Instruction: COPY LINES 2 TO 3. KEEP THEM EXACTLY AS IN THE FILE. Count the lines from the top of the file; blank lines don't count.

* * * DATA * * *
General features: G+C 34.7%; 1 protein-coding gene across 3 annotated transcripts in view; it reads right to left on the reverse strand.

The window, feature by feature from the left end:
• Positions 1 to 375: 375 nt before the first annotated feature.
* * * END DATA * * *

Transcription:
The window, feature by feature from the left end:
• Positions 1 to 375: 375 nt before the first annotated feature.